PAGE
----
JJ Henry as the Dame (Photography: Josh Tomalin)
At the start of Rapunzel‘s 2hr 15 run time, I was sat serenely in my booth, diligently making notes and admiring (as always) the dinky, festive surrounds of Chipping Norton Theatre, which only seats 214. By the second half, I was stood belting out the singalong, waving my imaginary flag, and scoffing Love Hearts sweets as thrown to me by a pirate. Oh, and I was soaking wet after an altercation with a water gun.
Rapunzel is a brand new adaptation of the classic tale that, as with many pantos, bears little resemblance to the original tale – or even the Disney film Tangled, although the impressive wig is a dead ringer. What it is however, is a fabulous modern panto, right down to Rapunzel’s Doc Marten boots with glitter laces and the Harry Styles-esque swagger of lead man Rudi O’Malley (your pre-teens will swoon, I promise you).
Rhian Lynch as Rapunzel (Photography: Josh Tomalin)
There’s also plenty of panto tropes that we know and love, from the Dame, played expertly by panto old hand J. J. Henry, to the snarling villain Gothel, played by Amy Rhiannon Worth and her imitable pipes. Amazingly, this is lead Rhian Lynch’s first pantomime, and she takes to it with aplomb and wide-eyed earnestness. It’s also the first time round for Alex Cardell as Rudi, but the two cavort around the small stage (and rest of the theatre) like they’re born to it.
Alex Cardell as Rudi (Photography: Josh Tomalin)
Anna Soden has an amazing turn as both scout extraordinaire Max and crazed weasel Waylon (although many parents may find the schtick slightly grating, it never goes on for too long), but my favourite actors were actually Gareth Cooper and Amy Perry, who pull off an impressive number of accents and costume changes to provide secondary characters – some of whom have the funniest lines in the whole thing.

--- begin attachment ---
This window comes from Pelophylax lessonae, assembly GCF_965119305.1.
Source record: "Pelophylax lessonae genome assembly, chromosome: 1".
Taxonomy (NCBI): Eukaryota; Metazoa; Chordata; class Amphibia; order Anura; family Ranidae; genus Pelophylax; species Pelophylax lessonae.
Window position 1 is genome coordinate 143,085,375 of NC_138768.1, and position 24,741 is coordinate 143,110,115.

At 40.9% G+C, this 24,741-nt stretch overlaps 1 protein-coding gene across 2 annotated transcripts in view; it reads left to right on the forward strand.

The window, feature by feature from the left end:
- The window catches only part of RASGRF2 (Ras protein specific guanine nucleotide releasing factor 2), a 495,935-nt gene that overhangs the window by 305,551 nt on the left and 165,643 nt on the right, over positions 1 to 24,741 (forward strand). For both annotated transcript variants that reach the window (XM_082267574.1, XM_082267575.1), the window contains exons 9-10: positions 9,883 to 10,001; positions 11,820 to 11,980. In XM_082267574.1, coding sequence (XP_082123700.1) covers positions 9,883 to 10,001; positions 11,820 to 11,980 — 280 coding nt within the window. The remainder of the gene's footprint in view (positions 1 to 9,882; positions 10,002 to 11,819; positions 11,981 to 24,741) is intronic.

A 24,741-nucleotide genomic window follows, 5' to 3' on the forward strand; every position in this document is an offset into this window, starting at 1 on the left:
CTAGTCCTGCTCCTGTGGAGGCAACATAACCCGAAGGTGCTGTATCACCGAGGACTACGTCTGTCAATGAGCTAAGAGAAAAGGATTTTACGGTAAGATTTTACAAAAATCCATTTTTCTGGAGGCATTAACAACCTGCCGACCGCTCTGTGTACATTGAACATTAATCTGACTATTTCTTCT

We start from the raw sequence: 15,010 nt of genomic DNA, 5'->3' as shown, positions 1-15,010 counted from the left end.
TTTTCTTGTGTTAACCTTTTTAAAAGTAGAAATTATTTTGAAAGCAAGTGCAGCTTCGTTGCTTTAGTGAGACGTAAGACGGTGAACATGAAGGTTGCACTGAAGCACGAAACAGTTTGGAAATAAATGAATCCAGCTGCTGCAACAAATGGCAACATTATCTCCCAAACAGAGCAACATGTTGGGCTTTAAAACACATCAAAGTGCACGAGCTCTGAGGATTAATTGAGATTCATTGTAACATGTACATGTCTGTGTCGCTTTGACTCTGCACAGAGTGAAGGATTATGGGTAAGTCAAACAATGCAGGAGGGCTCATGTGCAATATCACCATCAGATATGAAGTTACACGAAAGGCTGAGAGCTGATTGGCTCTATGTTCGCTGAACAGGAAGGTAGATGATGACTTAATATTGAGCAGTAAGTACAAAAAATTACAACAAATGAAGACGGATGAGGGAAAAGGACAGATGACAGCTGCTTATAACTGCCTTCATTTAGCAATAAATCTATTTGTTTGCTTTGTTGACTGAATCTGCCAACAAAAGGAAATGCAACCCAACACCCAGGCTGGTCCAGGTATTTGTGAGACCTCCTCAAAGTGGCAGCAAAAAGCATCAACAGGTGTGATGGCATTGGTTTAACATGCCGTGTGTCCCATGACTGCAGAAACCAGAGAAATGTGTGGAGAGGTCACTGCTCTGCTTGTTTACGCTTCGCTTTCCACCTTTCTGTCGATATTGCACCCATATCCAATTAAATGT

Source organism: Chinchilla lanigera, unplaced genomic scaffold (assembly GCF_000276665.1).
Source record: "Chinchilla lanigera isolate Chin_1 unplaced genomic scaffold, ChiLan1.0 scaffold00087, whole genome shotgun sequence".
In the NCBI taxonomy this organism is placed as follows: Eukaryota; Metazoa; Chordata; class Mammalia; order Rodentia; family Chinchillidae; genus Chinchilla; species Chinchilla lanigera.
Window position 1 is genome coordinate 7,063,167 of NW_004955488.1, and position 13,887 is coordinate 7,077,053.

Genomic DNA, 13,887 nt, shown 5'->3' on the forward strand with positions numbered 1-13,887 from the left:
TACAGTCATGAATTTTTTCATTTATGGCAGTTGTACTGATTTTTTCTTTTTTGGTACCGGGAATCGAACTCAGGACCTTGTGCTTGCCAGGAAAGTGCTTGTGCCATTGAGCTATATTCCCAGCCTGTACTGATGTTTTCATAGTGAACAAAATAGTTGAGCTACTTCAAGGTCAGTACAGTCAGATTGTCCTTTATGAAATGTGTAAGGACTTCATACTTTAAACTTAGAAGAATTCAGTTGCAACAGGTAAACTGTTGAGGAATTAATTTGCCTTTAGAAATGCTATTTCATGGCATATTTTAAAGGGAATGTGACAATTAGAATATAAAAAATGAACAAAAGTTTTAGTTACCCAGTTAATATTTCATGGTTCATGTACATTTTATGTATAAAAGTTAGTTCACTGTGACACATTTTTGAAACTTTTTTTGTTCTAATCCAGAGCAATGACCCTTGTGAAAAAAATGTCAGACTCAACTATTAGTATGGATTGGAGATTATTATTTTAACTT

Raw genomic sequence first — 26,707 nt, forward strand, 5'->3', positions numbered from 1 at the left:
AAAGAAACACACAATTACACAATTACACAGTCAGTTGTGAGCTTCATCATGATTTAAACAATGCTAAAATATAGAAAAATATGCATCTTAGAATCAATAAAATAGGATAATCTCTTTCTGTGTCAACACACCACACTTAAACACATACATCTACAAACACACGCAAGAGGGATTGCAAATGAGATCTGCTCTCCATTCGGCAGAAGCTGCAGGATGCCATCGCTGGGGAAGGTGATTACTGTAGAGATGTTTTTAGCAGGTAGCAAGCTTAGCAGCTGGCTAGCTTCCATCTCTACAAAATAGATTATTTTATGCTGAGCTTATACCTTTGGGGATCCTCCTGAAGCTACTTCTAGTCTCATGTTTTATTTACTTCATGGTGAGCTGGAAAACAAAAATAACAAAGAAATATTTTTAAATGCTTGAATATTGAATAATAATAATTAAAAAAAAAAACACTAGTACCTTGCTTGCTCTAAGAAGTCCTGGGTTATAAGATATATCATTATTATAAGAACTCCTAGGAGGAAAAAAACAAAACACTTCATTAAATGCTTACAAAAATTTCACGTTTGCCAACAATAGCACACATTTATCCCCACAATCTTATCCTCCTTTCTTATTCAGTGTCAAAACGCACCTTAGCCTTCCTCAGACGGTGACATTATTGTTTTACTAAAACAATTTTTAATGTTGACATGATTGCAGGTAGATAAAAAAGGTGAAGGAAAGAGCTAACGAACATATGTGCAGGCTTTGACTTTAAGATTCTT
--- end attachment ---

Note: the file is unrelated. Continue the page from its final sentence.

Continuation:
Amy Rhiannon Worth as Gothel (Photography: Josh Tomalin)
Both the gift and curse of Chipping Norton Theatre is the small setting. It feels so intimate that you’re practically sat on stage with the characters, who regularly pop up in other parts of the theatre or come into the audience to cause chaos. Some younger kiddos might find this slightly overwhelming – as well as the aforementioned water gun fight (in which NO-ONE is safe), there’s a loud thunderstorm scene with ‘waves’ that come into the crowd, which left more than one primary school child temporarily in tears. The small setting also means there are no mics, and as a result some of the more complex musical numbers get slightly lost.
Photography: Josh Tomalin
Speaking of the music, composer and lyricist Becky Applin has done a fantastic job, with plenty of toe-tapping numbers that will stick in your head long after the drive home, Love Hearts in hand. As always with panto, they can’t all be winners, but the vast majority were super catchy and performed excellently by the cast. Just be ready to stand for the England-on-the-Wold national anthem!
THE MUDDY VERDICT
Good for: Families! The theatre recommends ages four and up, but there’s plenty here to entertain littlies and adults alike (including one Brexit-adjacent joke that made the teachers in the audience guffaw).
Not for: Children who might easily be overwhelmed by loud sounds, or won’t last the 2hr+ run time.
Rapunzel, 17 Nov – 9 Jan. 2 Spring St, Chipping Norton OX7 5NL